Beacon Communities management supports service coordinators with thorough training about the position, Housing and Urban Development (HUD) guidelines, documentation, and the mission and culture of the organization, Coleman says. She provides new service coordinators with a manual with forms and policies. Coleman also facilitates a retreat for service coordinators near one of its communities and will bring in guest speakers.

Beacon Communities and VOA send service coordinators to the AASC annual conference. The association also offers webinars.

“The training piece is huge,” Monks says. “Service coordinators come across situations and want to know how to deal with them.”

While some things are straightforward, helping service coordinators learn boundaries can prove more challenging, but it is something leadership focuses on for the individual service coordinator, Coleman says. She encourages service coordinators to build relationships with management, maintenance personnel and other staff in the housing community.

Monks also would encourage management to educate service coordinators about their budget and be transparent about financial aspects of the service coordinator program.

“It would help them understand the limits of what they have to work with,” Monks says.

LeadingAge Thrive provides resources to help members better serve seniors and their communities. The 7 major topic areas in Thrive include questions designed to stimulate discussion among your leadership team and board of directors. Thrive also includes resources such as white papers, articles, tools, presentations and business intelligence.

Under the “Workforce and Leadership Development” section of Thrive, see the resources connected to these questions:
  • Do we have a comprehensive orientation program for new employees across all staff levels and settings?
  • Do we provide ongoing state-of-the-art training for administrators, midlevel managers, clinical staff and frontline providers across all departments and settings?
  • Do we conduct employee satisfaction and engagement surveys, provide employee feedback, and use the data to make organizational decisions?
  • Do we periodically assess the level of investment in human capital to ensure that resources are being used appropriately and effectively?
  • Do we use evidence-based management best practices (e.g., supervisory training, open communication, empowerment of frontline staff, self-managed work teams, peer mentoring and support) to set organizational priorities, solve problems, improve the working conditions and the quality of the job and minimize turnover and instability in the workplace?
  • Do we offer competitive compensation and benefits for staff at all levels and across all settings?
  • Do we have specific plans to strengthen our workforce by putting into practice competencies and competency-based training? If so, do you build these competencies into your performance evaluations?
  • Do we have a comprehensive cultural competence strategy to support healthy staff-to-staff and staff-to-resident/client relationships and quality service delivery?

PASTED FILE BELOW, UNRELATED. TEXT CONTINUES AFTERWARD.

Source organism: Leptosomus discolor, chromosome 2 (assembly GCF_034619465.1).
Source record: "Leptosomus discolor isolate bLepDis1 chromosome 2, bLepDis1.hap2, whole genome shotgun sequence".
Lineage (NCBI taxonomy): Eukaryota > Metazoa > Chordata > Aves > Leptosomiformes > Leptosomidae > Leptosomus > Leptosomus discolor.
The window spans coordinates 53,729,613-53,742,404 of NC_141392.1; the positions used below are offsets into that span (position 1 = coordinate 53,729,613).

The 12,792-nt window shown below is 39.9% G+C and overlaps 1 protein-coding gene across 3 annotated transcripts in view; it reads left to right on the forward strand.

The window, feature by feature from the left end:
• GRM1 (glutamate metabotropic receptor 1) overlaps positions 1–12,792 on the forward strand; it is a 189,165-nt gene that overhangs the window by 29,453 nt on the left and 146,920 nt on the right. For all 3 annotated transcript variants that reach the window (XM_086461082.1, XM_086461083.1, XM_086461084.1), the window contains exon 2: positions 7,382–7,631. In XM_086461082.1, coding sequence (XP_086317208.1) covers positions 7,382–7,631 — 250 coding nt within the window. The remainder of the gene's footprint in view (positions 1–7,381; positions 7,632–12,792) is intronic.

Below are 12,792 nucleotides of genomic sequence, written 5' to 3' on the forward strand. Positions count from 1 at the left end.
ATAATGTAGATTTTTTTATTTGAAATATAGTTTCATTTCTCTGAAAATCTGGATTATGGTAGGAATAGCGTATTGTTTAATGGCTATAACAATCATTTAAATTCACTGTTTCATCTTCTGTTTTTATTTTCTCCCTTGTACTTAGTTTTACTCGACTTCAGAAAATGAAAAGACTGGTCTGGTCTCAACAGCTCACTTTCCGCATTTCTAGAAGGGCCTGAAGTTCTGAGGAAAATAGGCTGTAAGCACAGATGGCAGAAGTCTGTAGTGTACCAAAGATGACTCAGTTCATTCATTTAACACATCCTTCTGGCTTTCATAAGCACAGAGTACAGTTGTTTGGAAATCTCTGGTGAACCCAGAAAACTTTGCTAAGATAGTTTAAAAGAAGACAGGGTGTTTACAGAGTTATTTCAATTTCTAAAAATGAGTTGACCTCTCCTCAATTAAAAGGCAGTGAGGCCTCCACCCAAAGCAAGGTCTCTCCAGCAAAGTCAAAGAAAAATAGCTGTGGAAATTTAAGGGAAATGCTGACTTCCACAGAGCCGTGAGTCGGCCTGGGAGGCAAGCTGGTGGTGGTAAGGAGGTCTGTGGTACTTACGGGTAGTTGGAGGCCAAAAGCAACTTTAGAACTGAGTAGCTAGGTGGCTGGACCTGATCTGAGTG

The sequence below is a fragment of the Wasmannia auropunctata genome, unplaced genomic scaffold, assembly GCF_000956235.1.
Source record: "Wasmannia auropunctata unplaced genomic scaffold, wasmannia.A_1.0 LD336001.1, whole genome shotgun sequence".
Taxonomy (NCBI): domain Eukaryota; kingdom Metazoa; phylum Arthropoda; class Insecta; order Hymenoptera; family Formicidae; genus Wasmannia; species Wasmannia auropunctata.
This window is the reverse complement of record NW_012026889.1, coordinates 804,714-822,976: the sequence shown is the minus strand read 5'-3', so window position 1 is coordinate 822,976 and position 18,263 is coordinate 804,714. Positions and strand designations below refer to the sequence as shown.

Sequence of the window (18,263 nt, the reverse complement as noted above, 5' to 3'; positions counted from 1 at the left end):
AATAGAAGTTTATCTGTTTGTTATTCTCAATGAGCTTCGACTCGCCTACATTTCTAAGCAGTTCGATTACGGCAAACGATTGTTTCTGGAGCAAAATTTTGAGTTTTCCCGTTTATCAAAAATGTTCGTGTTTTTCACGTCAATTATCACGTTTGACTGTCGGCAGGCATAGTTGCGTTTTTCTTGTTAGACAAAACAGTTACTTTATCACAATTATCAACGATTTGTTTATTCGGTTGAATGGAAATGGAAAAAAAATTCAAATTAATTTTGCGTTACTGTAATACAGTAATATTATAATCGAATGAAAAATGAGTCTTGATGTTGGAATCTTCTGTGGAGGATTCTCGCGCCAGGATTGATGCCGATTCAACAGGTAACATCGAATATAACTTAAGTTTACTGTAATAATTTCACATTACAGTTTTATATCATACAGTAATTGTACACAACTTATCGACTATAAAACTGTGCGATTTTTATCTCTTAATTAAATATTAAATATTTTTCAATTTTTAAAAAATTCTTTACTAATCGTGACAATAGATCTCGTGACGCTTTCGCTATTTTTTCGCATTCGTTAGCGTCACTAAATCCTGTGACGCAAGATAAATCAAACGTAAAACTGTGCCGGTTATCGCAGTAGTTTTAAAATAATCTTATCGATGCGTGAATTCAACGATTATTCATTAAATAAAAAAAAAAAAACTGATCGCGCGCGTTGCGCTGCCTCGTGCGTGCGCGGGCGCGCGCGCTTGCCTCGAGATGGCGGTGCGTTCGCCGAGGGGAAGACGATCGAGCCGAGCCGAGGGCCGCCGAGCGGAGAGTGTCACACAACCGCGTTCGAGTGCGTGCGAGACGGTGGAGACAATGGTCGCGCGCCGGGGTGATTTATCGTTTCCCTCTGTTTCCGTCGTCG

• Do we have in place a comprehensive employee orientation program?

Thrive is a LeadingAge member benefit, and access is limited to members. Use the MyLeadingAge login page to log in or create an account.

Visit the Thrive main page.

Providing service coordinators with the tools to successfully perform their jobs is another way leadership can support service coordination. In many organizations, that includes an electronic service coordination record system.

“It documents all of the critical information about our residents,” Coleman explains.

Service coordinators can enter information about each resident’s diagnoses, medical history, medications, ability to perform activities of daily living, next-of-kin contacts and other pertinent data. The information is easily updated as situations change. When a resident starts falling or not eating, the service coordinator can help draw on that information and connect the resident with appropriate support services.

The electronic systems help with compiling the semi-annual reports HUD requires, including demographics and number of services provided. From the aggregate data provided by the service coordinators, management also can determine the affect the service coordination program has had on hospitalizations, nursing home placements and other outcomes.

For owners of multiple communities, the information from the electronic system can prove valuable in improving outcomes system wide. For instance, “The owner can see that 5 people stopped smoking due to a service coordinator’s actions, and ask why we can’t do that in another property,” Monks says.

VOA quality assurance staff and researchers review the reports and use them to enhance the service coordination program.

“We can easily determine if our service coordinators are making the impact we expect,” Thurmond says.

The reports also can demonstrate the value of service coordination and help generate support from managed care or accountable care organizations for wellness or other programs they may be willing to sponsor.

In addition to reviewing reports, management can ask service coordinators about their accomplishments, Monks says, and leadership can recognize service coordinators successes.

“A big part of it is feeling respected, and it goes both ways,” Coleman says.